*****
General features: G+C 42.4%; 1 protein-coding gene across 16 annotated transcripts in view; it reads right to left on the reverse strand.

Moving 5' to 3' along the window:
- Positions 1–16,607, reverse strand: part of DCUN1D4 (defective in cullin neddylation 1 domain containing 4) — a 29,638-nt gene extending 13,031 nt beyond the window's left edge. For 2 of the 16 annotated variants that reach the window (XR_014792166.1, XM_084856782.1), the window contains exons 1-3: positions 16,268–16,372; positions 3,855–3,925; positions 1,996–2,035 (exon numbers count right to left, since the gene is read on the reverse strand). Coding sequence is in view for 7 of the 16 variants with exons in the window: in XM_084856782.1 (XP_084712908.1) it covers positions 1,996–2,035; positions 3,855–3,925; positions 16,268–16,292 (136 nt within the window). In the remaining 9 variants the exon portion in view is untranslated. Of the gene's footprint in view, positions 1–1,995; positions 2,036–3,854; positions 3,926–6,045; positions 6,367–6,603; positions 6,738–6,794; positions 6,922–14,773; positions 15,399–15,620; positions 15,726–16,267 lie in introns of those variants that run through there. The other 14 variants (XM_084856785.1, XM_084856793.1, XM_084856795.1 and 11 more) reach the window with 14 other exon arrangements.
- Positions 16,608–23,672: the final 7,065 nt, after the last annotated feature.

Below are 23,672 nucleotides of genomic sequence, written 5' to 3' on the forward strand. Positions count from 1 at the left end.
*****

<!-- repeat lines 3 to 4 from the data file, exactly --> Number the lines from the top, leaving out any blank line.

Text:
- Positions 1–16,607, reverse strand: part of DCUN1D4 (defective in cullin neddylation 1 domain containing 4) — a 29,638-nt gene extending 13,031 nt beyond the window's left edge. For 2 of the 16 annotated variants that reach the window (XR_014792166.1, XM_084856782.1), the window contains exons 1-3: positions 16,268–16,372; positions 3,855–3,925; positions 1,996–2,035 (exon numbers count right to left, since the gene is read on the reverse strand). Coding sequence is in view for 7 of the 16 variants with exons in the window: in XM_084856782.1 (XP_084712908.1) it covers positions 1,996–2,035; positions 3,855–3,925; positions 16,268–16,292 (136 nt within the window). In the remaining 9 variants the exon portion in view is untranslated. Of the gene's footprint in view, positions 1–1,995; positions 2,036–3,854; positions 3,926–6,045; positions 6,367–6,603; positions 6,738–6,794; positions 6,922–14,773; positions 15,399–15,620; positions 15,726–16,267 lie in introns of those variants that run through there. The other 14 variants (XM_084856785.1, XM_084856793.1, XM_084856795.1 and 11 more) reach the window with 14 other exon arrangements.
- Positions 16,608–23,672: the final 7,065 nt, after the last annotated feature.